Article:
I struggle with the notion of someone bent on suicide deliberately taking innocent lives along with his or her own. Murdering innocent people while taking your own life isn't suicide, it's terrorism. Was the Germanwings co-pilot a terrorist? If he deliberately crashed that plane, yes he was, no matter his motive. Someone on Twitter last night claimed the Germanwings co-pilot was a convert to Islam. When I Google "Germanwings copilot converted to Islam" the links that come up all lead to right-wing hate sites, so for now I'm discounting it as a malicious rumor. If it turns out to be true, well, let's just say I wouldn't want to be a Muslim living in a Western country!

Another Twitterer, a serious journalist who writes about aviation for the Wall Street Journal, pointed out that pilot suicide/mass murder — in other words, a deliberate act of terrorism committed by a crewmember — has always been one of the possibilities in the disappearance of Malaysia Flight 370, although I've resigned myself to the thought that we'll never find the wreckage and never learn what actually happened.


It seems my earlier diary about the Lockheed F-104 caught the attention of a former USAF F-104 driver. He felt that I (and the USAF) didn't give the plane its due.

My first thought was "You mean somebody actually reads these things?"

In the interest of setting the record straight I'm posting his response. It's great reading and I think you'll find it interesting. I've left his name out but I have no  doubt that he is who he says he is. His list of credentials is to put it mildly, impressive.

I've added a few notes in italics just to explain the USAF jargon and technical terms.

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It's the question that every nine-year old asks (and every adult wants to ask but is too embarrassed)--how do astronauts go to the bathroom in outer space? The answer is surprisingly complex.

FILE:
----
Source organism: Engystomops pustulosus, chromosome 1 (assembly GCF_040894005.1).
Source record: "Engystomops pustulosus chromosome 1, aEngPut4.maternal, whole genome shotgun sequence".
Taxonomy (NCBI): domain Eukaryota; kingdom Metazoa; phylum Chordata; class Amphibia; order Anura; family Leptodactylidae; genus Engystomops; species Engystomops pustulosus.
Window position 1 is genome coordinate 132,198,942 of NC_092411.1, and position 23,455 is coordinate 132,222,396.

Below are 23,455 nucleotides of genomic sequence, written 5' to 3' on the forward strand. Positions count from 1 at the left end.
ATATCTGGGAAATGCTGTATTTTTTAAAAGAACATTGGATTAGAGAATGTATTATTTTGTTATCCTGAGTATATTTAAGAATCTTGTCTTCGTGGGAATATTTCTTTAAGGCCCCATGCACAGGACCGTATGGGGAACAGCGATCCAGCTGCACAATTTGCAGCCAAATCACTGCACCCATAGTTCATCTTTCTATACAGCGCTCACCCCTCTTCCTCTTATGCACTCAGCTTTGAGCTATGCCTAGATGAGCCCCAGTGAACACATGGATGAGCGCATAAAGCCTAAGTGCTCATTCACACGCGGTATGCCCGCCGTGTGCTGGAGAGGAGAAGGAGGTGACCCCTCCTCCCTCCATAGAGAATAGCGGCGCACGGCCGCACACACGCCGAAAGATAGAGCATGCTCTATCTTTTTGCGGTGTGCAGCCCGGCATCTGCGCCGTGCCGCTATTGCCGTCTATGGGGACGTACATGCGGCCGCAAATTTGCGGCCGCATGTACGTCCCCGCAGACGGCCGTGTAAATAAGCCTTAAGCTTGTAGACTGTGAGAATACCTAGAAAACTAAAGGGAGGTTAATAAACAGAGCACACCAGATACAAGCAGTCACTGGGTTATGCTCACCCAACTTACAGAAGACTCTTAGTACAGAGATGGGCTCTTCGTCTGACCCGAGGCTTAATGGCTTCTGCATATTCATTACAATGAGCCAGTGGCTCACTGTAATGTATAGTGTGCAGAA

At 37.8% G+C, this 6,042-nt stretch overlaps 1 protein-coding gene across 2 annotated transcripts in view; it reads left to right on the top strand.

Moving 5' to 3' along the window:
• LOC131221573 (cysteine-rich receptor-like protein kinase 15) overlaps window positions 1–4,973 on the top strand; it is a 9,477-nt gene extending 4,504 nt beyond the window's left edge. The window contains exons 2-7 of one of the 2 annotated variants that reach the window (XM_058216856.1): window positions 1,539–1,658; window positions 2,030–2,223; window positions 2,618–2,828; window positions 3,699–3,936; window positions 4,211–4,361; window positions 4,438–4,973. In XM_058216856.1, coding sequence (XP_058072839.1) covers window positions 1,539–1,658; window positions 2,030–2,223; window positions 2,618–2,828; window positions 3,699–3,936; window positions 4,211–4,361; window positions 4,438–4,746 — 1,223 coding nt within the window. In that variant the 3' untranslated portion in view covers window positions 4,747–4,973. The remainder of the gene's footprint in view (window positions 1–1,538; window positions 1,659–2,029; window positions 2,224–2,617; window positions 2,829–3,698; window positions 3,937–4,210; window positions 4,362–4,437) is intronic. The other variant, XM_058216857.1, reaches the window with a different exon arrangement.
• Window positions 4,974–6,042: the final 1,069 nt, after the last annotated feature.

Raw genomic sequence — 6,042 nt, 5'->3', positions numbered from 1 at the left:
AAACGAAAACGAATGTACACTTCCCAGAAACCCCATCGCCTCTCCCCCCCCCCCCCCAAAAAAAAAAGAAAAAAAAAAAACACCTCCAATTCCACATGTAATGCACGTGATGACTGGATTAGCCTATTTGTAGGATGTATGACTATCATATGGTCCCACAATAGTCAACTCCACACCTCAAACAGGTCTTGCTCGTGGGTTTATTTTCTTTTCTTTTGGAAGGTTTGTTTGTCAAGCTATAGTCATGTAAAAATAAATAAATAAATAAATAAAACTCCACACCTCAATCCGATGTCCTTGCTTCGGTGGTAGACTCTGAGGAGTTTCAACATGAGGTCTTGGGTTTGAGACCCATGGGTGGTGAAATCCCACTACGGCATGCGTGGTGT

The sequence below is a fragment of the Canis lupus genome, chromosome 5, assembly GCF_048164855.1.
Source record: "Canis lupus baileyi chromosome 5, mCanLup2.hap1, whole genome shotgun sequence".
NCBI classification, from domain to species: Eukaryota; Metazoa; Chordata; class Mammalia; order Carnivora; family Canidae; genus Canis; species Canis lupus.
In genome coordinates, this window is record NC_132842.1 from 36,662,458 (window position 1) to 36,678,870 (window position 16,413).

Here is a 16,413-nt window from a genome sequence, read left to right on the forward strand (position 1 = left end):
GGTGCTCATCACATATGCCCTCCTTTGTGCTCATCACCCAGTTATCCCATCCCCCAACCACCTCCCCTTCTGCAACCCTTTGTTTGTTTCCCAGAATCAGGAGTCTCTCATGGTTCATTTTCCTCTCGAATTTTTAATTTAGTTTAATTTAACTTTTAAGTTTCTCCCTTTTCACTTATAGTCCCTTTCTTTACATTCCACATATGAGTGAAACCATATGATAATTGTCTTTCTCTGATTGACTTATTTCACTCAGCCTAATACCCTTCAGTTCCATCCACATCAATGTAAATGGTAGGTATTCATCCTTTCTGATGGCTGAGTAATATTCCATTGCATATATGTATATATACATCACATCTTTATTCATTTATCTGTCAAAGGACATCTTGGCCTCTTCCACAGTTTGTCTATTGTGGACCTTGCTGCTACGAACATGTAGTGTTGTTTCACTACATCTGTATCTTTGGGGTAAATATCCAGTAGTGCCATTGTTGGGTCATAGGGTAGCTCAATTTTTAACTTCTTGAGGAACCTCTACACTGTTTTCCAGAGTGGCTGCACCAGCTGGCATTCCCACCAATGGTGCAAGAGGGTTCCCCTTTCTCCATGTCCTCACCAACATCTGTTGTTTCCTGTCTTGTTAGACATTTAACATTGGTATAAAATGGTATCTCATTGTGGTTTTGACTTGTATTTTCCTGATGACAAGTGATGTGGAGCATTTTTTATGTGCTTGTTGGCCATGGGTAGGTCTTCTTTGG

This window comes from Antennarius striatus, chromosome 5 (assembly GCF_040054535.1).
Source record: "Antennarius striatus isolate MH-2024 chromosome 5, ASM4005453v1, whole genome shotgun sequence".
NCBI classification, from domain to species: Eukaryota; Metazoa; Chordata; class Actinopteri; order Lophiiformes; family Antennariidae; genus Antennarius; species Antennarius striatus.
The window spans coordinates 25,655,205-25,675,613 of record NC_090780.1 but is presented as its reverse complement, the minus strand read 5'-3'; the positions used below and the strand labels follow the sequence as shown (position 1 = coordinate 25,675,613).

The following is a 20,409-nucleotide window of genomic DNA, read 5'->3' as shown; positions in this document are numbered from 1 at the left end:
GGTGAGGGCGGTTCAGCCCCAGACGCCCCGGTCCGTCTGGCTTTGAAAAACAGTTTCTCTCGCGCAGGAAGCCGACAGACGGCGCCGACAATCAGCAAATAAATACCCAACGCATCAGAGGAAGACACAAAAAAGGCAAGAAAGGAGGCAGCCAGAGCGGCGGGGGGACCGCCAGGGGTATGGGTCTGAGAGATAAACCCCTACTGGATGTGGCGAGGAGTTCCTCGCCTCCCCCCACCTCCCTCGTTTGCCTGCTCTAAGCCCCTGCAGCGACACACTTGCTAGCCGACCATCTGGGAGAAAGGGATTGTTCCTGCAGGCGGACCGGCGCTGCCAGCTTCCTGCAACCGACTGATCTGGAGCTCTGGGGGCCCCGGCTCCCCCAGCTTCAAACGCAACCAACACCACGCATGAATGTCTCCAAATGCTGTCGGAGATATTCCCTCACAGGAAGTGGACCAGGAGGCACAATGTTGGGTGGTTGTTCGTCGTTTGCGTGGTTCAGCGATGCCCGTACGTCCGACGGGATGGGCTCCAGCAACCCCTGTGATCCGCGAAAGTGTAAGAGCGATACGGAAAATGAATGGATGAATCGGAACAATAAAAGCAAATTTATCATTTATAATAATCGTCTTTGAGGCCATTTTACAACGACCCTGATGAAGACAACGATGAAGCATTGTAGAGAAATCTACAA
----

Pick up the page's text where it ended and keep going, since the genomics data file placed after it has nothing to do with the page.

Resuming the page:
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Reposted from BlackSheep1 by Otteray Scribe

    This came to my attention today.

     Once I got over the "Wow, what is that?" reaction I had to the photo, (Thank you, Major Kong, for the aircraft ID!) found in a Twitter stream, I read the accompanying 140-character reference.

     Which brings me to sharing that airplane picture with you above, and then telling you why I think you should care. That's not just a hurricane hunter.

Vast regions west of the Mississippi River are under development for oil and gas extraction, and the associated equipment has become a familiar sight on any cross-country road trip or flight.  But while one focus is on what comes out of the ground, NOAA and Cooperative Institute for Research in Environmental Sciences (CIRES) researchers and their colleagues are studying what escapes to the air—and how it is transformed in the atmosphere and affects air quality and climate.  The scientists are using a suite of state-of-the-art chemical instruments aboard a research aircraft this spring in the NOAA-led Shale Oil and Natural Gas Nexus (SONGNEX 2015) field campaign, to study the atmospheric effects of energy production in the western U.S.
  That airplane is, as the kids today say,